During the coronation of King Charles III this May, he will be crowned with the St Edward’s Crown. Dr Andrew Barclay, senior research fellow of our House of Lords 1640-1660 project, reflects on the origin of this crown and its purpose as a gift to an earlier King Charles.
The central act of King Charles III’s coronation on 6 May will be his crowning with the St Edward’s Crown. He will be only the seventh monarch to wear it. That is because the current crown was made for Charles II at the Restoration and was not used during the eighteenth and nineteenth centuries.
Its name however recalls a much older crown. As early as the twelfth century the monks of Westminster Abbey possessed what they claimed was the crown of St Edward the Confessor. In time some even said that it had belonged to Alfred the Great. This was the crown with which English monarchs were crowned. It however had been broken up and melted down in 1649 when the Rump Parliament ordered the destruction of the old coronation regalia. New regalia therefore had to be created for Charles II on his return from exile in 1660.
The circumstances surrounding the creation of that new crown were less than straightforward. They were further confused during the twentieth century by speculation that it was made using gold from the old crown. Every aspect of that theory has been refuted. What had confused scholars was that the new crown was probably produced in two stages. In both, the 1660 Parliament took the lead.
A new Parliament assembled at Westminster on 25 April 1660. Its Members had been elected in elections authorised by the Long Parliament before it had dissolved itself the previous month. The big questions confronting it were whether they would recognise Charles II, then in exile in the Dutch Republic, as king and, if so, on what terms. The big breakthrough came on 1 May, when Parliament received a message from Charles setting out a series of promises which MPs were then able to accept. On that basis, the Commons and the Lords agreed that he should be invited back.
Both Houses moved quickly to prepare for the king’s arrival. The palaces needed to be made ready and the complicated process of recovering Charles I’s possessions, many of which had been sold off a decade earlier, was begun. MPs were also mindful that the new king would need new regalia. On 15 May, they therefore ordered a crown, a sceptre and ermine robes for the king. The crown and the sceptre were to be supplied by Sir Thomas Vyner, the pre-eminent London goldsmith. The cost was set at £900. These gifts were clearly intended by MPs as symbols of their eagerness to welcome their new sovereign.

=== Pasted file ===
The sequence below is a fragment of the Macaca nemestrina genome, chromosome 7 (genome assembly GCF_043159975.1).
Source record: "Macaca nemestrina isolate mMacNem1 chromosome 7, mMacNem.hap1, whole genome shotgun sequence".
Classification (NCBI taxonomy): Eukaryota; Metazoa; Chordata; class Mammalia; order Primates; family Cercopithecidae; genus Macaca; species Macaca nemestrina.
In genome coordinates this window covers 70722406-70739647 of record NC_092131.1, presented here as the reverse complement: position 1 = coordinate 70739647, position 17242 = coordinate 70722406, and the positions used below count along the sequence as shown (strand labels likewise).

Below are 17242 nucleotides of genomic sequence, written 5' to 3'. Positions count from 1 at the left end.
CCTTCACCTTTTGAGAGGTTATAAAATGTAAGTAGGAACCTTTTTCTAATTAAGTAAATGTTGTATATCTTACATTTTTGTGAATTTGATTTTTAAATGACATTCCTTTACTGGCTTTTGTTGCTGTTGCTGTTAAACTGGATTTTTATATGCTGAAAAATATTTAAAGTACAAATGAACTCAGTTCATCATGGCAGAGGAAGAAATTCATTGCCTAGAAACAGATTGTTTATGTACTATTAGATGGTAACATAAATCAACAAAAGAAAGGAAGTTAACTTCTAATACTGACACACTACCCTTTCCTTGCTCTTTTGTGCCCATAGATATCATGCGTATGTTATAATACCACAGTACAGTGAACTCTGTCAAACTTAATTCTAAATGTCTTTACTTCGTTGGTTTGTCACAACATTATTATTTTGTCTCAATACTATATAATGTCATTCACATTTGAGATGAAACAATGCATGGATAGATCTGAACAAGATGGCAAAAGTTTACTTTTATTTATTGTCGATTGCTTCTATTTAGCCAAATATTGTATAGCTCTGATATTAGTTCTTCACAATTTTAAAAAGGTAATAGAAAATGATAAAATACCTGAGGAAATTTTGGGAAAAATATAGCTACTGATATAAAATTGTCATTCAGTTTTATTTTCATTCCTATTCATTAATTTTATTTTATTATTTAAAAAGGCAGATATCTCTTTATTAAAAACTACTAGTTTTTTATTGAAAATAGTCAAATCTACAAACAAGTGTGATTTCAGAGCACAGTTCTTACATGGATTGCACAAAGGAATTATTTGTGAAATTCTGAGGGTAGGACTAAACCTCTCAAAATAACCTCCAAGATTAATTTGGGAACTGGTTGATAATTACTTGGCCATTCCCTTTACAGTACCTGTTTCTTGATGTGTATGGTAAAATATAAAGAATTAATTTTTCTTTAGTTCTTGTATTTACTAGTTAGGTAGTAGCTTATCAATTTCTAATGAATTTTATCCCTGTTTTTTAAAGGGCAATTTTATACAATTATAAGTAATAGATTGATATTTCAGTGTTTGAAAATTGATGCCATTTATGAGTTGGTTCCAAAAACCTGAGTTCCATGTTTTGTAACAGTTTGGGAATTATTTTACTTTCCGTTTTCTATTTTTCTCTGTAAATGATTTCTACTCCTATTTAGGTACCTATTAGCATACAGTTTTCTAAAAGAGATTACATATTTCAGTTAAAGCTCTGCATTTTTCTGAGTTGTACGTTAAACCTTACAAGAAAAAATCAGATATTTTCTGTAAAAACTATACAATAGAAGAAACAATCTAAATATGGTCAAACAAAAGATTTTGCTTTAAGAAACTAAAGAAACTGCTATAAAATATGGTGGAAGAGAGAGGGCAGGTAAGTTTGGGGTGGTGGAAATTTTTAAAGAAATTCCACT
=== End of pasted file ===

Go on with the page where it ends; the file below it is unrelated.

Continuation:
This crown was certainly made. Vyner mentioned it in a petition he submitted to the king only a few months later. It was also mentioned by Garter king of arms in a memo written later that year. But there is no evidence that Charles had yet worn it. The usual practice in England was that monarchs did not wear crowns prior to their coronation and Charles seems to have followed this tradition. This new crown would therefore not be needed until the coronation, which did not take place until 23 April 1661.
There was one important development in the meantime. By December 1660 it was clear that the king planned to dissolve this Parliament in order that new parliamentary elections could be held. A new Parliament elected on the basis of royal writs would, in royalist eyes, be legitimate in a way the existing Parliament arguably was not. But some MPs in the departing Parliament were determined to make one final statement of their loyalty. In a debate on 17 December a backbencher, Sir John Northcote, proposed that they grant up to £6,000 to buy jewels for the new coronation regalia. Other MPs were enthusiastic. Another backbencher, Sir William Lewis, then proposed a far more generous gift of an assessment tax for one month for the same purpose. That was worth roughly twice what would end up being the total bill for the entire 1661 coronation. This was accepted by the Commons, possibly without demur.
Royal officials had already decided that the coronation would take its traditional form. Other new items of regalia would therefore be needed. Those included an almost identical second crown, which would be used as the ‘state crown’, worn by the king when addressing Parliament. Orders for those pieces had probably already been placed with the new royal goldsmith, Robert Vyner, Thomas’s nephew. The Commons’ generosity ensured that the new regalia could be as impressive as possible. It probably also enabled the crown recently supplied by Sir Thomas Vyner to be further embellished. This was why a later document would speak only of alterations to the St Edward’s Crown, which is what so confused those historians who wanted to believe that the old St Edward’s Crown had somehow survived. The real story was that the 1660 Parliament wanted to augment and enhance the crown they had commissioned and presented to the new king earlier that same year.
One other modern myth, which dates back only to the 1990s, must also be rejected. It has sometimes been claimed that Charles II never paid Robert Vyner the full amount due to him for the new crown jewels. Historians suggesting this made the mistake of relying only on printed sources. The unpublished official documents record all the payments in full and reveal that, if anything, Charles was uncharacteristically prompt in settling this bill. He could make those payments because Parliament had been so munificent. Most of the regalia commissioned in 1660 and 1661 will be used again this May in exactly the way that the 1660 Parliament intended.
A. Barclay, ‘The 1661 St Edward’s Crown – refurbished, recycled or replaced?’, The Court Historian, 13, pp. 149-70
A. Keay, The Crown Jewels (2011)
R. Strong, Coronation (2005, reissued 2022)
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